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Agricultural News

Recent Rainfalls Play Different Roles for Wheat and for Cattle

Mon, 07 Nov 2011 11:01:57 CST

Recent Rainfalls Play Different Roles for Wheat and for Cattle Much of Oklahoma has received significant rain in the past couple of weeks and more is expected this week. According to Dr. Derrell Peel, Oklahoma State University Extension Livestock Marketing Specialist, the rain has improved everyone's mood and any rain anytime is appreciated at this point. However, the real value of the rain in the short run depends on who and where you are.   

From a wheat crop perspective, the rains are very beneficial and have improved crop conditions. Last week, the percent of wheat emerged had nearly caught up to the average for the date and only 15 percent of the crop was rated in poor or very poor condition. It does appear that some wheat will be available for grazing and some will be grazed despite being smaller than optimal because of the desperate need for feed. Most of the wheat will be used for cows and perhaps replacement heifers rather than for stockers, especially purchased stockers.

Beyond wheat, the rain at this time changes little from a cattle perspective. Current moisture may be beneficial for Fescue or other cool season grasses in the eastern part of the state but not much other forage production will happen at this point. More importantly, in the short run, the rain so far has not replenished stock water in ponds. However, with some moisture in the ground, there is a better chance that rains this week will result in some runoff to restore ponds. Lack of water will likely be the biggest factor behind additional cattle liquidation in the coming months without heavy rains.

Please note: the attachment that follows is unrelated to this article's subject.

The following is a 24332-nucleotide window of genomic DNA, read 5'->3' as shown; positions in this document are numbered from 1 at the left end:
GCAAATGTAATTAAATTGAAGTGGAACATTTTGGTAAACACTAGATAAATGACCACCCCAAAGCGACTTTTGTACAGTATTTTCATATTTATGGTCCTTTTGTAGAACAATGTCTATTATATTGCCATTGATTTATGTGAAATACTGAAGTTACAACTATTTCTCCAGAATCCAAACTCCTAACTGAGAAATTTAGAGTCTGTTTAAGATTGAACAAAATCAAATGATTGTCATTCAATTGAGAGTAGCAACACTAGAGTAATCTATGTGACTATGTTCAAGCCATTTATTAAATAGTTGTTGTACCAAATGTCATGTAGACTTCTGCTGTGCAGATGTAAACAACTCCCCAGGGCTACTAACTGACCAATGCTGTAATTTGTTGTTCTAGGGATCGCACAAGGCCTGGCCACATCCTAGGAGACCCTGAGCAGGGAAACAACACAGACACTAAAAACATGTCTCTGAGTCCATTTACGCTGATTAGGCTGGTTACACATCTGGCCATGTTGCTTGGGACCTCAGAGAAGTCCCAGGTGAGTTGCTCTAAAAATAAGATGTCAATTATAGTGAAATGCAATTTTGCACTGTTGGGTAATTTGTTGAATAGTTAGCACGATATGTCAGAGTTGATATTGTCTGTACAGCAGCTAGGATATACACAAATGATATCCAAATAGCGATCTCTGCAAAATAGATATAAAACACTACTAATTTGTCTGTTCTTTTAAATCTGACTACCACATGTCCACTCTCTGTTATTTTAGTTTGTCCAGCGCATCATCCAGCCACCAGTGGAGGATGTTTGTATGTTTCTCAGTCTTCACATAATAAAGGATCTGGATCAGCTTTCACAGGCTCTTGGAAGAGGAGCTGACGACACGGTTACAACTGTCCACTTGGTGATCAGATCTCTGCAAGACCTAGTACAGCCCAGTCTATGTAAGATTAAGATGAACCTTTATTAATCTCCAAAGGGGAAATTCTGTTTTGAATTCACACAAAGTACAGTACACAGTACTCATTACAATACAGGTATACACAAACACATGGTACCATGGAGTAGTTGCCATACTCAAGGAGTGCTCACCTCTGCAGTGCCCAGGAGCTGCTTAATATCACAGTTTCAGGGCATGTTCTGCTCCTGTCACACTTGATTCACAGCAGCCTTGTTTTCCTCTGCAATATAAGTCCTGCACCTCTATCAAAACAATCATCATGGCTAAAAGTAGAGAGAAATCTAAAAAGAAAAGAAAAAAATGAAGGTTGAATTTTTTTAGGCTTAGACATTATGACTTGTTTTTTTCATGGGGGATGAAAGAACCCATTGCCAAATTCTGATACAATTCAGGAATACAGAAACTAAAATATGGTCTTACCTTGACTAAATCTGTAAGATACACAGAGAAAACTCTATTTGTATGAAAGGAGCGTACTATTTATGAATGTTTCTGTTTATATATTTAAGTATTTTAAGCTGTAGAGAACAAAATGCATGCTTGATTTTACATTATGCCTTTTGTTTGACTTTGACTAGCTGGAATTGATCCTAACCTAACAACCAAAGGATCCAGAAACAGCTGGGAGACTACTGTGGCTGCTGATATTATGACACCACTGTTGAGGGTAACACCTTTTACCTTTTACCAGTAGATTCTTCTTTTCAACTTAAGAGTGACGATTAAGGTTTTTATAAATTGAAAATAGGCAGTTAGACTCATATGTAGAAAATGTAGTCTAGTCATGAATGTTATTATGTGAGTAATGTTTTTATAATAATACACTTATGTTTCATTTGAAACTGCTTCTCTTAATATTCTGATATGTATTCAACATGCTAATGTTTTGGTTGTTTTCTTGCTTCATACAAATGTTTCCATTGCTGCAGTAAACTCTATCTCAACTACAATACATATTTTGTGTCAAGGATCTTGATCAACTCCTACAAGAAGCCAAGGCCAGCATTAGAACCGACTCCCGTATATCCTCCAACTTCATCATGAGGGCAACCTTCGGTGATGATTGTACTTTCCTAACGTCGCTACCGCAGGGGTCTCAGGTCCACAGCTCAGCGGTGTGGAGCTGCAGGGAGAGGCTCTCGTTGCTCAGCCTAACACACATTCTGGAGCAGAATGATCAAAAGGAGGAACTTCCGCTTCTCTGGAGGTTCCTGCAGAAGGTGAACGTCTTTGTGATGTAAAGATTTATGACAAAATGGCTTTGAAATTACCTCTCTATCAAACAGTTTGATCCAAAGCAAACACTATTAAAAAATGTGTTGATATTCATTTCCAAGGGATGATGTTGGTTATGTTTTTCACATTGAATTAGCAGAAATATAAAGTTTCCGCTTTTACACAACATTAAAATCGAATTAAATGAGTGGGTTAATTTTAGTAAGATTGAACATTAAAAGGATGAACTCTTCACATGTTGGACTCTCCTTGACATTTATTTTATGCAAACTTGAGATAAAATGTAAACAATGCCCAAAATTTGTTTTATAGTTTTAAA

Both feeder and cull cow prices are increasing. The auction volumes last week in Oklahoma for both feeder cattle and cows were 10 percent or less higher than the same time last year. That is the lowest year to year increase in several months. Feeder prices have been higher for the past few weeks and cull cow prices appear to have bottomed in late October and are likely to move sideways to higher for the remainder of the year. Two OQBN sales have been completed with several more scheduled in November and December. Preliminary analysis suggests that the value added price premiums are significant for certified preconditioned calves. Volumes for the OQBN sales are holding remarkably well despite the drought conditions, though the sales so far have had a larger than typical mix of heifers relative to steers. This likely reflects the drought forced early sales of many of the steer calves.

Our thanks to Dr. Derrell Peel for providing this article over rainfall and what it means for the cattle market. This article was part of the Cow-Calf Corner Newsletter which is sent out by Dr. Peel and Dr. Glenn Selk on most Mondays.



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